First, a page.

Nowadays, after hundreds of years of draining wetlands and lakes to allow for the enormous expansion of Mexico City, Girardinichthys viviparus can just be found in the remnants of the former huge lakes. It has persisted only in the three artificial lakes in the Parque de Chapultepec inside Mexico City, with a stronghold in the Lago Mayor, with small numbers in the lakes Zumpango and Xochimilco, and in moderate numbers near the airport at Alameda Oriente, which belongs to the former Lake of Texcoco. In Miranda et al. This stock is introduced and the species not native to this lake.
|Published (Last):||12 August 2013|
|PDF File Size:||8.65 Mb|
|ePub File Size:||8.31 Mb|
|Price:||Free* [*Free Regsitration Required]|
Written by Rick Borstein. Males of this species have dramatically large dorsal and anal fins which make this fish desirable. Males have an underlying golden base color and dark edges to their fins, hence the common name of "Darkedged Splitfins". Females are drab by comparison. They have a somewhat washed out golden base color and few if any markings. Distribution This fish is found in quiet, cool and slow moving waters and ditches in the Michoacan and Morelos. Watersheds where this fish are found are typically very shallow and contain many aquatic plants.
Care Girardinichthys multiradiatus "Maravatio, Mexico" is not hard to keep provided the aquarist provides clean, cool, neutral to hard water. Temperatures above 72F are detrimental to the health of this fish. Kept at tropical temperatures, it will become listless, stop breeding and may expire. So, why does this fish need to be kept cool? One location where this fish is found Lagunas de Zempoala is at M altitude.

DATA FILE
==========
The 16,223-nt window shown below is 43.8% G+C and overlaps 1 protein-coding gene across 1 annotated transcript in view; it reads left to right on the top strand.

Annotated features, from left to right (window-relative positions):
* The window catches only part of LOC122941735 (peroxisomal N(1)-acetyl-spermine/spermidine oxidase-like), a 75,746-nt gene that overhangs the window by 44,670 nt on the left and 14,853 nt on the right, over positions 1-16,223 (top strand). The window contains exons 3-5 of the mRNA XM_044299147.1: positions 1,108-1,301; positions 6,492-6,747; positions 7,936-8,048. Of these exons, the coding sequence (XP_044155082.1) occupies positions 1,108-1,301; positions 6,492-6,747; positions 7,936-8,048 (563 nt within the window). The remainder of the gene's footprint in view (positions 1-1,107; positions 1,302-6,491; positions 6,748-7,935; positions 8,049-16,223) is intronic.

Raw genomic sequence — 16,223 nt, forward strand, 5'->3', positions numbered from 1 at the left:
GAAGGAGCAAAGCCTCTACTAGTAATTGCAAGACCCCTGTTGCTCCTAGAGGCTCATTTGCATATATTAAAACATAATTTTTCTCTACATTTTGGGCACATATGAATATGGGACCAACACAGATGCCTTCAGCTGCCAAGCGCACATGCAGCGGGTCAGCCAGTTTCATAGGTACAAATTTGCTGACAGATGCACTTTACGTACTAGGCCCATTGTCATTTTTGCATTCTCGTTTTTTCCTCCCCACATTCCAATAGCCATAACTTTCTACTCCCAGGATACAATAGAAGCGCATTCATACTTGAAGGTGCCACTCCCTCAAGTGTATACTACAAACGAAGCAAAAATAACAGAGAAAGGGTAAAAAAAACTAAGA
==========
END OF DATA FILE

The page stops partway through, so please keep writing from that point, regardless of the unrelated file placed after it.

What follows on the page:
Average water temperatures there are F! I believe this fish evolved to handle cool temperatures. I performed weekly water changes replacing the tank water with new water that was no more than 72F. My guess is that it is omnivorous in the wild, pecking and algae and eating any small aquatic fauna it may encounter. Steve Liszt had bred the fish and was offering both the adults and the fry for sale. I took the fish home and placed them in a gallon tank furnished with a sand substrate, java moss and small sponge filter.
I also used some floating plastic plant mats. No heater was used on the tank and water temperatures ranged from around 67F to 72F. The fish grew quickly and by the time the fish were 1. Males give very mild chase to other males when sexually mature. Overall, this is a very peaceful fish. Generally speaking, the highly sexually dimorphic goodeid species exhibit more advanced and dramatic mating displays. Males will flash continuously to attract females, making a showy display.
When the fish reached 1. After a gestation of about weeks, the females drop four to six, nearly one-half inch long babies. The babies hid in the floating plastic plants for a week or two before joining their parents in the tank. The parents ignore the babies in the tank, so fry survivability is good. The babies are able to immediately eat finely crushed flake food, but I also feed freshly hatched baby brine shrimp the first few days. Conclusion Girardinichthys multiradiatus "Maravatio, Mexico" is a beautiful goodeid that is fun to keep.
Meek with collection date March 17th, For explanation: Meek refered to the fact, that the fish he used for description in came originally from this Rose collection. Charles Tate Regan mentioned four specimens he got to describe, probably from the material Meek had at hand. The drawings he published show individuals of both sexes.
Girardinichtys multiradiatus "Maravatio, Mexico"